VIENNA (AP) — A top EU official urged Greece on Monday to sell more state holdings to reduce its debt crisis and show it is serious about regaining market trust.
Austria's chief banker, meanwhile, suggested that foreign banks in Greece might be asked to commit to keep doing business there along the lines of a plan that shored up sagging East European economies in 2009.
Beyond "an agreement with the (international) banking community to stay on board," National Bank governor Ewald Nowotny said that 2009 plan included "additional funding to give (the region) some kind of growth perspective" — a possible hint that the EU Commission and international financial institutions are considering more financial support for the country.
Investors are increasingly convinced that Greece will need more financial help on top of last year's euro110 billion ($157 billion) to avoid a default.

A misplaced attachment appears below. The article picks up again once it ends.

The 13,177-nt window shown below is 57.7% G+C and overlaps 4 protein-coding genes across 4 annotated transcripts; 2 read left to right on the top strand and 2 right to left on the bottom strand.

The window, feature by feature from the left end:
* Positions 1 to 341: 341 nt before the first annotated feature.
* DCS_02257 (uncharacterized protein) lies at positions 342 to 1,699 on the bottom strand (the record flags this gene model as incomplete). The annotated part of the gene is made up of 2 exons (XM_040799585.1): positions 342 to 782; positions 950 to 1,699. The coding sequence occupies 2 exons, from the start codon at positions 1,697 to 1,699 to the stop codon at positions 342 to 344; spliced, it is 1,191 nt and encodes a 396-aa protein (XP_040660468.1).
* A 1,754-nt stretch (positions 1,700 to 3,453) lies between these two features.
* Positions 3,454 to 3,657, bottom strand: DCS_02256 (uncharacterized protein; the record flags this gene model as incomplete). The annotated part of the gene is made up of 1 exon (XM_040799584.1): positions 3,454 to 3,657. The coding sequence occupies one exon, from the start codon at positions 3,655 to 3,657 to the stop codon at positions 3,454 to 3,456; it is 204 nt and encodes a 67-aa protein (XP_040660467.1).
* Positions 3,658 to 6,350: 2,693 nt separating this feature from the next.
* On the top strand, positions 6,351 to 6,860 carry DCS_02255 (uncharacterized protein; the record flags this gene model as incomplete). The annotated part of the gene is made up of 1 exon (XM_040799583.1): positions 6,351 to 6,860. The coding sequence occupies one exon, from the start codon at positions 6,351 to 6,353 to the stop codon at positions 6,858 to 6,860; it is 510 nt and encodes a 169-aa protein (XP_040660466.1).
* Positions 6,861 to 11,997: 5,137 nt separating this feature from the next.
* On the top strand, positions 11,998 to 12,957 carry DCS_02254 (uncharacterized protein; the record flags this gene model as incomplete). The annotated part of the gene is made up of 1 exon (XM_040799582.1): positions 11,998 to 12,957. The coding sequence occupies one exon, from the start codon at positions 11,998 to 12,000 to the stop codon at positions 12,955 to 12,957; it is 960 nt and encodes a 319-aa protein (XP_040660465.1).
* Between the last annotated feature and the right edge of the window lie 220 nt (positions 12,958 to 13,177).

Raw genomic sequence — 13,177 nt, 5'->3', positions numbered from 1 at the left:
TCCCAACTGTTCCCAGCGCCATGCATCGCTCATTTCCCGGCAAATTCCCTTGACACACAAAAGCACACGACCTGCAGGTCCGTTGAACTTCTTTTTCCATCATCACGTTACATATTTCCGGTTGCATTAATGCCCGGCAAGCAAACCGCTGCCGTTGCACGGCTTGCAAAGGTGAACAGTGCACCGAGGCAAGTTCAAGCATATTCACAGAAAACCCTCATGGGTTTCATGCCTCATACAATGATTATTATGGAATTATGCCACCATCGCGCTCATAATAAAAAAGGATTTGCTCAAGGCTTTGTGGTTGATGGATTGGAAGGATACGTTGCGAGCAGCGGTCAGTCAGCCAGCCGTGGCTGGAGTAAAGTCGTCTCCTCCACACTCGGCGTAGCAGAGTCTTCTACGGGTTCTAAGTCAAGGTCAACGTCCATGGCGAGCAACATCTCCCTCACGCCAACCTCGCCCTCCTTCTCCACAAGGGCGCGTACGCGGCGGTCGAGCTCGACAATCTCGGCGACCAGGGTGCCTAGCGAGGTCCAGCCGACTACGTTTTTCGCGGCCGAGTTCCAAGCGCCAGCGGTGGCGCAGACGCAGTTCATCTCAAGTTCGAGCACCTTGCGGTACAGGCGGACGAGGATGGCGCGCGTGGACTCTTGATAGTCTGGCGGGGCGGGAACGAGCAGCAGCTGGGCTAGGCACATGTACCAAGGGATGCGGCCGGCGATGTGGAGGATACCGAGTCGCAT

EU Monetary Affairs Commissioner Rehn said Athens must act "in the coming days and weeks" to convince other European Union nations and lending institutions that it is serious about overcoming its huge monetary deficit.
"Greece needs to take a decision on how it will meet its fiscal target for this year," Rehn said at a joint news briefing with Nowotny outside a conference focusing on Greece, bank stress tests and other EU financial and economic priorities.
The two spoke ahead of a government meeting in Athens to discuss a massive cost-cutting and privatization program through 2015, two years beyond the government mandate. That meeting comes after Greek borrowing rates hit a new record margin — or spread over the benchmark German rate, spiking over 16 percent for 10-year bonds.
Greece suffered another bond downgrade late Friday from the Fitch ratings agency, and Prime Minister George Papandreou later conceded plans to return to bond markets next year may not be achievable.
The European Union wants cross-party support in Greece for 2011-2015 austerity program, worth at least euro23 billion ($32.8 billion). Papandreou will on Tuesday meet opposition leaders.